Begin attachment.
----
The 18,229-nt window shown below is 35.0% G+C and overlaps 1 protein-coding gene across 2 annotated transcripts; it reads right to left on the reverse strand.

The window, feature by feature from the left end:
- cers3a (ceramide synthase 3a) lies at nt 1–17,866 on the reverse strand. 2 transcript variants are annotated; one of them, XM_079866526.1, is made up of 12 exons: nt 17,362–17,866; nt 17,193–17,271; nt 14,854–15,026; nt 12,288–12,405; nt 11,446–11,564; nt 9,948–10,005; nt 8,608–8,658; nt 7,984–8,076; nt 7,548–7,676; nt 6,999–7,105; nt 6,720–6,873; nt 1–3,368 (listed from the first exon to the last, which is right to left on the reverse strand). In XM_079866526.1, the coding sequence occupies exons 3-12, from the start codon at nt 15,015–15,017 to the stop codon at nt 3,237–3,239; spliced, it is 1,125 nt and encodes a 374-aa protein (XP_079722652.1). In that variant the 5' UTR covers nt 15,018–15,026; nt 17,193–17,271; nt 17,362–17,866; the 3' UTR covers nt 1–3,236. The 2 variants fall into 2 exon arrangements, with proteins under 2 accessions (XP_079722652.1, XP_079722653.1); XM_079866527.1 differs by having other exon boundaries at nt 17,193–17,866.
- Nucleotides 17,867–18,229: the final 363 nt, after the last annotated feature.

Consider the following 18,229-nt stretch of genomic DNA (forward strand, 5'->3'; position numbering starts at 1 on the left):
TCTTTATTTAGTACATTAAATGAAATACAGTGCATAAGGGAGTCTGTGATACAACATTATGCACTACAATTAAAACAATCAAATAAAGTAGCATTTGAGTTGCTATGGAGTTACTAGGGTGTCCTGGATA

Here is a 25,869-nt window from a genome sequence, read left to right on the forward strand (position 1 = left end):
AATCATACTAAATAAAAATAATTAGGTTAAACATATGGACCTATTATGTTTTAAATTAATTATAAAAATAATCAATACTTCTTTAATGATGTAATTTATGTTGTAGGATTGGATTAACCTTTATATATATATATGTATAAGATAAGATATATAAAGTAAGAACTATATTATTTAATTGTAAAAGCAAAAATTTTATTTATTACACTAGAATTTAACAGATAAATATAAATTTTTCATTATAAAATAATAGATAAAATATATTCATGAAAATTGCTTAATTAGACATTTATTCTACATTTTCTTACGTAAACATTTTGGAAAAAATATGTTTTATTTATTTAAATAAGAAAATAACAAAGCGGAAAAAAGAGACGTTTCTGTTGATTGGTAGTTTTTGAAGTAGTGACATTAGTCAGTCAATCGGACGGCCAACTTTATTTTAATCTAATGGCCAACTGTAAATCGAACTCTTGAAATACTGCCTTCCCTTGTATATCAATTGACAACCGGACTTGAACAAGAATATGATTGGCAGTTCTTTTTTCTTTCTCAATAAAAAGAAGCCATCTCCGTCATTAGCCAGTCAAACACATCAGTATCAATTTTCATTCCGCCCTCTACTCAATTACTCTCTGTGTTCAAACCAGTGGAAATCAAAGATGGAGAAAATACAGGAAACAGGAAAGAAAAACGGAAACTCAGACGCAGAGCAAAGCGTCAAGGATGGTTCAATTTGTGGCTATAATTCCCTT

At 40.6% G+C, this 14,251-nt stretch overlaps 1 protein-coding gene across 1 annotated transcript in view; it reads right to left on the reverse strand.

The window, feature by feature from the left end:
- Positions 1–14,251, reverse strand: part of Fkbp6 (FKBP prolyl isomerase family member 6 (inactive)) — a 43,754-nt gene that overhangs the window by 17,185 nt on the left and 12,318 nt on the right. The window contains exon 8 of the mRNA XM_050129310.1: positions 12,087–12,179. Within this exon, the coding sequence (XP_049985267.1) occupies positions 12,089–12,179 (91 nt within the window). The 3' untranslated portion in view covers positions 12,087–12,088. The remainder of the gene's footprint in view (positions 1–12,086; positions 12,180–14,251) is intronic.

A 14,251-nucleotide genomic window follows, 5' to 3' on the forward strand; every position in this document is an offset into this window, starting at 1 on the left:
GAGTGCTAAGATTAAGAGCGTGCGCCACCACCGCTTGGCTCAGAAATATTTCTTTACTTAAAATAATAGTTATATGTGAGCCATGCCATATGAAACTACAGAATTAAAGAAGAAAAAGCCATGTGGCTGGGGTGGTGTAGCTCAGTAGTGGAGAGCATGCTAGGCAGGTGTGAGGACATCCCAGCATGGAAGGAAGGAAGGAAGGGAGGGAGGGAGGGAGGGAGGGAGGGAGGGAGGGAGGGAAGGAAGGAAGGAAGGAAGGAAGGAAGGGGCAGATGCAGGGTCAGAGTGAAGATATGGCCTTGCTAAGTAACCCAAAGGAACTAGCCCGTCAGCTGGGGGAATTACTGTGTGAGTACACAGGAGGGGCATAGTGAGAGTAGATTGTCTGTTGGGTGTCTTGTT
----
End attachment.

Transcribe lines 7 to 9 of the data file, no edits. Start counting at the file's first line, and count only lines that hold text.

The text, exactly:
Here is a 25,869-nt window from a genome sequence, read left to right on the forward strand (position 1 = left end):
AATCATACTAAATAAAAATAATTAGGTTAAACATATGGACCTATTATGTTTTAAATTAATTATAAAAATAATCAATACTTCTTTAATGATGTAATTTATGTTGTAGGATTGGATTAACCTTTATATATATATATGTATAAGATAAGATATATAAAGTAAGAACTATATTATTTAATTGTAAAAGCAAAAATTTTATTTATTACACTAGAATTTAACAGATAAATATAAATTTTTCATTATAAAATAATAGATAAAATATATTCATGAAAATTGCTTAATTAGACATTTATTCTACATTTTCTTACGTAAACATTTTGGAAAAAATATGTTTTATTTATTTAAATAAGAAAATAACAAAGCGGAAAAAAGAGACGTTTCTGTTGATTGGTAGTTTTTGAAGTAGTGACATTAGTCAGTCAATCGGACGGCCAACTTTATTTTAATCTAATGGCCAACTGTAAATCGAACTCTTGAAATACTGCCTTCCCTTGTATATCAATTGACAACCGGACTTGAACAAGAATATGATTGGCAGTTCTTTTTTCTTTCTCAATAAAAAGAAGCCATCTCCGTCATTAGCCAGTCAAACACATCAGTATCAATTTTCATTCCGCCCTCTACTCAATTACTCTCTGTGTTCAAACCAGTGGAAATCAAAGATGGAGAAAATACAGGAAACAGGAAAGAAAAACGGAAACTCAGACGCAGAGCAAAGCGTCAAGGATGGTTCAATTTGTGGCTATAATTCCCTT

At 40.6% G+C, this 14,251-nt stretch overlaps 1 protein-coding gene across 1 annotated transcript in view; it reads right to left on the reverse strand.